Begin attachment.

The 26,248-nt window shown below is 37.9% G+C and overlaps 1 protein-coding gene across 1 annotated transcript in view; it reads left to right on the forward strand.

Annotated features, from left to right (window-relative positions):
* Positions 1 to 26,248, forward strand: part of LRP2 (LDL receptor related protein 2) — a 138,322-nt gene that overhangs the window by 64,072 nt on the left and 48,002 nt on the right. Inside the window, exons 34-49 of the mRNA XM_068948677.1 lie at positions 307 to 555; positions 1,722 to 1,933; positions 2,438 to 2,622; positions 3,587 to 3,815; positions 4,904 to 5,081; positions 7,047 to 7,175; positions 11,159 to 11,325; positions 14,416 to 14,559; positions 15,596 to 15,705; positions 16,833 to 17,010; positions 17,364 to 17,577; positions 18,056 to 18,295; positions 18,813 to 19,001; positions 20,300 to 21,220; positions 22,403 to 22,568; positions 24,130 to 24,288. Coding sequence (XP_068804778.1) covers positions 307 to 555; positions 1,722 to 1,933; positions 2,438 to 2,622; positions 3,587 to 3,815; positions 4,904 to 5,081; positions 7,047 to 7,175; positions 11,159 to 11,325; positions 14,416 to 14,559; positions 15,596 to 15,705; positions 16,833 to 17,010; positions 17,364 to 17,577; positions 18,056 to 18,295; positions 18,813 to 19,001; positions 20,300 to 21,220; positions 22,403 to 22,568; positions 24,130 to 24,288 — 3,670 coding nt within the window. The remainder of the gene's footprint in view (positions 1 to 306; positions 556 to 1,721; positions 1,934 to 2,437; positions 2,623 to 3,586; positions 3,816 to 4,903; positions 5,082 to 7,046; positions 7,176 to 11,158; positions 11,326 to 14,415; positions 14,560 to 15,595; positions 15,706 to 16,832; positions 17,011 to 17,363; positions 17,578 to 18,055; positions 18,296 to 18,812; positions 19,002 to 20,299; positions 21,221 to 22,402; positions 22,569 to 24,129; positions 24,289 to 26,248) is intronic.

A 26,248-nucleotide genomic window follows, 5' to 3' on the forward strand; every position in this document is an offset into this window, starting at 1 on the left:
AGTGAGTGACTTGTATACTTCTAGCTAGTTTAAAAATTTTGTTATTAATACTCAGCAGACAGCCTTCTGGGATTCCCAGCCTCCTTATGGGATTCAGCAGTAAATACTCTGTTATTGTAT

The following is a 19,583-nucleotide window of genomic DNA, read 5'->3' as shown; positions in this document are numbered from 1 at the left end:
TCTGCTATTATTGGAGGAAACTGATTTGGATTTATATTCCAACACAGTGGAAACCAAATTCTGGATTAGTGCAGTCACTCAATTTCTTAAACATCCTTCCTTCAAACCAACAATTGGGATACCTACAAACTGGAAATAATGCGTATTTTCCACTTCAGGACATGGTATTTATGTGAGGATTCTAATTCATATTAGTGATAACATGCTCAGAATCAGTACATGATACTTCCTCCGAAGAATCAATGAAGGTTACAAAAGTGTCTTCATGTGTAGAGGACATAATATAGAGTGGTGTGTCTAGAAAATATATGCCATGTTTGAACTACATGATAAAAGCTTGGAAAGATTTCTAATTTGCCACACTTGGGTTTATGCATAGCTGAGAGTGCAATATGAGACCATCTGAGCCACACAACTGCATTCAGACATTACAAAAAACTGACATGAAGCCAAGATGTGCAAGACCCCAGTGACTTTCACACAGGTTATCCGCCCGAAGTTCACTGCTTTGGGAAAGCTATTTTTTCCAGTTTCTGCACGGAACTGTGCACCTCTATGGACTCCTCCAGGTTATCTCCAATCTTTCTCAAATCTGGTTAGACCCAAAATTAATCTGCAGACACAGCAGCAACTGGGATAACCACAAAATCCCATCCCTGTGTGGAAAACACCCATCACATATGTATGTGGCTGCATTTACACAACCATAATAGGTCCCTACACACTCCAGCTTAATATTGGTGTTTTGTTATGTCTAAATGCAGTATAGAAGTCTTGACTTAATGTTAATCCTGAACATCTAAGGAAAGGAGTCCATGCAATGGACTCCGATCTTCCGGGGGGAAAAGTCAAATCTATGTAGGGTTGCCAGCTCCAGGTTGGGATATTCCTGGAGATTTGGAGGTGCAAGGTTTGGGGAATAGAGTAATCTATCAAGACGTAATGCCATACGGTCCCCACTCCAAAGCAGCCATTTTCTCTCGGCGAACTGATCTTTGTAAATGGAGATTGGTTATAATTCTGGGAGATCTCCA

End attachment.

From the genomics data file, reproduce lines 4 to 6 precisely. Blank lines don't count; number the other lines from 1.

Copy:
A 26,248-nucleotide genomic window follows, 5' to 3' on the forward strand; every position in this document is an offset into this window, starting at 1 on the left:
AGTGAGTGACTTGTATACTTCTAGCTAGTTTAAAAATTTTGTTATTAATACTCAGCAGACAGCCTTCTGGGATTCCCAGCCTCCTTATGGGATTCAGCAGTAAATACTCTGTTATTGTAT

The following is a 19,583-nucleotide window of genomic DNA, read 5'->3' as shown; positions in this document are numbered from 1 at the left end: